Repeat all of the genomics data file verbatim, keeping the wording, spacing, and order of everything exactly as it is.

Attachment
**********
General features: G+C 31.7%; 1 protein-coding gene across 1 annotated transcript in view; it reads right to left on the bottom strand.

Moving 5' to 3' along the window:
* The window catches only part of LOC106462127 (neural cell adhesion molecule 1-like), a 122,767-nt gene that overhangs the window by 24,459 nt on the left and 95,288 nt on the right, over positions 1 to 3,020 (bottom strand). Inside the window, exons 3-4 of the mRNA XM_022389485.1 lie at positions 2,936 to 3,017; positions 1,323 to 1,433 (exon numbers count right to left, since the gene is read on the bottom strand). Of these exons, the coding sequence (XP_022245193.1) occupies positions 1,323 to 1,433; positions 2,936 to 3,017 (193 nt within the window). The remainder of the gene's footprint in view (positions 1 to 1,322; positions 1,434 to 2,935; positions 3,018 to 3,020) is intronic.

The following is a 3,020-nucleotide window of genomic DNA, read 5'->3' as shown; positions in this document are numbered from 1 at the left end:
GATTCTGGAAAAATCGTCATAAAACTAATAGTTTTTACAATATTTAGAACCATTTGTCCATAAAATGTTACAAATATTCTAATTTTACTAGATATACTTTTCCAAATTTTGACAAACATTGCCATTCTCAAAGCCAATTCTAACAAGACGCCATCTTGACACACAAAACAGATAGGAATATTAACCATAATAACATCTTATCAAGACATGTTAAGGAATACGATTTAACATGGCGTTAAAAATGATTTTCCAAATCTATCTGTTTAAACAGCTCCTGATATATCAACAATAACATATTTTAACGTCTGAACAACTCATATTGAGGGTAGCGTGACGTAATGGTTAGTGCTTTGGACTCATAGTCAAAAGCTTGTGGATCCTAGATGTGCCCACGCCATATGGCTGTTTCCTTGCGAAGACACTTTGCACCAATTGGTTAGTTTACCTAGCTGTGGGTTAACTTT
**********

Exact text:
General features: G+C 31.7%; 1 protein-coding gene across 1 annotated transcript in view; it reads right to left on the bottom strand.

Moving 5' to 3' along the window:
* The window catches only part of LOC106462127 (neural cell adhesion molecule 1-like), a 122,767-nt gene that overhangs the window by 24,459 nt on the left and 95,288 nt on the right, over positions 1 to 3,020 (bottom strand). Inside the window, exons 3-4 of the mRNA XM_022389485.1 lie at positions 2,936 to 3,017; positions 1,323 to 1,433 (exon numbers count right to left, since the gene is read on the bottom strand). Of these exons, the coding sequence (XP_022245193.1) occupies positions 1,323 to 1,433; positions 2,936 to 3,017 (193 nt within the window). The remainder of the gene's footprint in view (positions 1 to 1,322; positions 1,434 to 2,935; positions 3,018 to 3,020) is intronic.

The following is a 3,020-nucleotide window of genomic DNA, read 5'->3' as shown; positions in this document are numbered from 1 at the left end:
GATTCTGGAAAAATCGTCATAAAACTAATAGTTTTTACAATATTTAGAACCATTTGTCCATAAAATGTTACAAATATTCTAATTTTACTAGATATACTTTTCCAAATTTTGACAAACATTGCCATTCTCAAAGCCAATTCTAACAAGACGCCATCTTGACACACAAAACAGATAGGAATATTAACCATAATAACATCTTATCAAGACATGTTAAGGAATACGATTTAACATGGCGTTAAAAATGATTTTCCAAATCTATCTGTTTAAACAGCTCCTGATATATCAACAATAACATATTTTAACGTCTGAACAACTCATATTGAGGGTAGCGTGACGTAATGGTTAGTGCTTTGGACTCATAGTCAAAAGCTTGTGGATCCTAGATGTGCCCACGCCATATGGCTGTTTCCTTGCGAAGACACTTTGCACCAATTGGTTAGTTTACCTAGCTGTGGGTTAACTTT